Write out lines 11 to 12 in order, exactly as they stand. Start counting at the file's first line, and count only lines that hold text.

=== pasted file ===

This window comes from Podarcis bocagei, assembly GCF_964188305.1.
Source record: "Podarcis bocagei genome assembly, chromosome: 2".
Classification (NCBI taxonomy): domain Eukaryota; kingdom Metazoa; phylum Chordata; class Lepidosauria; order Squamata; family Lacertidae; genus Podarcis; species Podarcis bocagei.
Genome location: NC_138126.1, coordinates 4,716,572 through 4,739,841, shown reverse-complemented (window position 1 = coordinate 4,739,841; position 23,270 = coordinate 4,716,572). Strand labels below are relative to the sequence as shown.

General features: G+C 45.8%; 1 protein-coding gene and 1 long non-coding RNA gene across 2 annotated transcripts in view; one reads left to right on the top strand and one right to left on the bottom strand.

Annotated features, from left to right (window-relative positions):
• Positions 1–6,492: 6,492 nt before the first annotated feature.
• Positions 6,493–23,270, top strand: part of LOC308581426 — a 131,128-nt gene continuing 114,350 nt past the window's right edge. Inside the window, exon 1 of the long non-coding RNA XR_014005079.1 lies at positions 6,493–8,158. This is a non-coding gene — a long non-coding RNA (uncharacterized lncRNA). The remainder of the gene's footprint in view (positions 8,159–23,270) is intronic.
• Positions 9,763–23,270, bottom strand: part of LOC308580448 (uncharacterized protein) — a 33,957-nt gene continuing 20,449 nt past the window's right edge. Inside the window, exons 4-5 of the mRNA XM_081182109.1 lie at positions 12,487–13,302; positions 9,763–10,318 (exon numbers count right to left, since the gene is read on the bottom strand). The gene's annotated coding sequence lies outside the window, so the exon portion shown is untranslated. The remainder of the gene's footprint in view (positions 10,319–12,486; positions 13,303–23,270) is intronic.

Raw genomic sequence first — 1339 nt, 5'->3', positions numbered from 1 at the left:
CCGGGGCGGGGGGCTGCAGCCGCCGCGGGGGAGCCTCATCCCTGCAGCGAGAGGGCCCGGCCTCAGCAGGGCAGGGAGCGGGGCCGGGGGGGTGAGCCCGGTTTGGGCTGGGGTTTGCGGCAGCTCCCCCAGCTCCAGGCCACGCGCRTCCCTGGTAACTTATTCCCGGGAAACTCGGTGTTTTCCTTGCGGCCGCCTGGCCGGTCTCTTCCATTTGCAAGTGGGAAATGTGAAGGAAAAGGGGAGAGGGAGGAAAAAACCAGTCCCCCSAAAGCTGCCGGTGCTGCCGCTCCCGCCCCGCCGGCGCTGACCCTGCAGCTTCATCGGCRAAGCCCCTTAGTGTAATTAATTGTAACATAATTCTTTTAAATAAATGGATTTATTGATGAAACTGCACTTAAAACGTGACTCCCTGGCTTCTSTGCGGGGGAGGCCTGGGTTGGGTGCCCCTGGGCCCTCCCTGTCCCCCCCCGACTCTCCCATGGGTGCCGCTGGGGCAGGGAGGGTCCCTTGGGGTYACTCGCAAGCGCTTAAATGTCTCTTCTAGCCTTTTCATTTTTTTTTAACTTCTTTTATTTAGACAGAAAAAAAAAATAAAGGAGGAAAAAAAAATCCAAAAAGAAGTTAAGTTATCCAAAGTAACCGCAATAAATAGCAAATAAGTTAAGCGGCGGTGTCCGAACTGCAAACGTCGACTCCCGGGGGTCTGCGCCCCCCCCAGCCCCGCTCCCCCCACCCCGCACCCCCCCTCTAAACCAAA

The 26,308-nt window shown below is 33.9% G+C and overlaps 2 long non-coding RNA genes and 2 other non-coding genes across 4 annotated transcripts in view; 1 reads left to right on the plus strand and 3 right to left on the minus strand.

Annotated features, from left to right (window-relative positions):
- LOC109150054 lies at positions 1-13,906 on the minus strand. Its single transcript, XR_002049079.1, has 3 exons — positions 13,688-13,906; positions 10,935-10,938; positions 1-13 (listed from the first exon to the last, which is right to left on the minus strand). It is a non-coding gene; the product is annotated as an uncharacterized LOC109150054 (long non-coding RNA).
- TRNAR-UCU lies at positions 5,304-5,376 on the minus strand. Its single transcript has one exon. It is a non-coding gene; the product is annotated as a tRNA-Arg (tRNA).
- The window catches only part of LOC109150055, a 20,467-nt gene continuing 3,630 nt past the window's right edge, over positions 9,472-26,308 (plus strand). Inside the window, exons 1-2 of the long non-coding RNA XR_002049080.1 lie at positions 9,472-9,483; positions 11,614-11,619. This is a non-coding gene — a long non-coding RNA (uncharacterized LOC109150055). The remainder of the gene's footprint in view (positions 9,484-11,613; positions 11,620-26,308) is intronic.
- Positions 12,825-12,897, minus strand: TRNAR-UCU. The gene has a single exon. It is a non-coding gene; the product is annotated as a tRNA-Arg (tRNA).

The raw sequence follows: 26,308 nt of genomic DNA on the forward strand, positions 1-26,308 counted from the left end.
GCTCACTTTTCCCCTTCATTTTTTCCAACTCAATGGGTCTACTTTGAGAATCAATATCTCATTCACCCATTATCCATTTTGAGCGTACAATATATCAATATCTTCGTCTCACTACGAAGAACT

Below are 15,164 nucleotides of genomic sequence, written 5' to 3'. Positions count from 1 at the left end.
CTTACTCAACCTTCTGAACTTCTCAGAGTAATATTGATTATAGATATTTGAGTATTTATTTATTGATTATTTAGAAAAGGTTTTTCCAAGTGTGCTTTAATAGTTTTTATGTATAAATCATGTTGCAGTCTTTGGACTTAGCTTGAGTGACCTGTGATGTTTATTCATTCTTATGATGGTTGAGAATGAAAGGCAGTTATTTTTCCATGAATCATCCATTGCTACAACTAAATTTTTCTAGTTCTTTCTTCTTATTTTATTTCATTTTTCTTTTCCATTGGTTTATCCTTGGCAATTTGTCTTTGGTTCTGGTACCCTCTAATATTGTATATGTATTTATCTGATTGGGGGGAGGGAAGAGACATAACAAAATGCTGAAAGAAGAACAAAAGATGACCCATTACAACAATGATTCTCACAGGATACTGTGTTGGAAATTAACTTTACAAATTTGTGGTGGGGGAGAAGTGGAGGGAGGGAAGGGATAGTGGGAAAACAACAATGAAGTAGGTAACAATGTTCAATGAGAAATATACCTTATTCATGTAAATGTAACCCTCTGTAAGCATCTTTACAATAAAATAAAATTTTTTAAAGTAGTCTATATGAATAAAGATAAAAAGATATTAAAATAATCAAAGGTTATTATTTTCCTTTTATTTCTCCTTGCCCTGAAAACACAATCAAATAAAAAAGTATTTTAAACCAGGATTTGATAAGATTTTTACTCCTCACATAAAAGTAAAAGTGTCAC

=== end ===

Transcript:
CCGGGGCGGGGGGCTGCAGCCGCCGCGGGGGAGCCTCATCCCTGCAGCGAGAGGGCCCGGCCTCAGCAGGGCAGGGAGCGGGGCCGGGGGGGTGAGCCCGGTTTGGGCTGGGGTTTGCGGCAGCTCCCCCAGCTCCAGGCCACGCGCRTCCCTGGTAACTTATTCCCGGGAAACTCGGTGTTTTCCTTGCGGCCGCCTGGCCGGTCTCTTCCATTTGCAAGTGGGAAATGTGAAGGAAAAGGGGAGAGGGAGGAAAAAACCAGTCCCCCSAAAGCTGCCGGTGCTGCCGCTCCCGCCCCGCCGGCGCTGACCCTGCAGCTTCATCGGCRAAGCCCCTTAGTGTAATTAATTGTAACATAATTCTTTTAAATAAATGGATTTATTGATGAAACTGCACTTAAAACGTGACTCCCTGGCTTCTSTGCGGGGGAGGCCTGGGTTGGGTGCCCCTGGGCCCTCCCTGTCCCCCCCCGACTCTCCCATGGGTGCCGCTGGGGCAGGGAGGGTCCCTTGGGGTYACTCGCAAGCGCTTAAATGTCTCTTCTAGCCTTTTCATTTTTTTTTAACTTCTTTTATTTAGACAGAAAAAAAAAATAAAGGAGGAAAAAAAAATCCAAAAAGAAGTTAAGTTATCCAAAGTAACCGCAATAAATAGCAAATAAGTTAAGCGGCGGTGTCCGAACTGCAAACGTCGACTCCCGGGGGTCTGCGCCCCCCCCAGCCCCGCTCCCCCCACCCCGCACCCCCCCTCTAAACCAAA

The 26,308-nt window shown below is 33.9% G+C and overlaps 2 long non-coding RNA genes and 2 other non-coding genes across 4 annotated transcripts in view; 1 reads left to right on the plus strand and 3 right to left on the minus strand.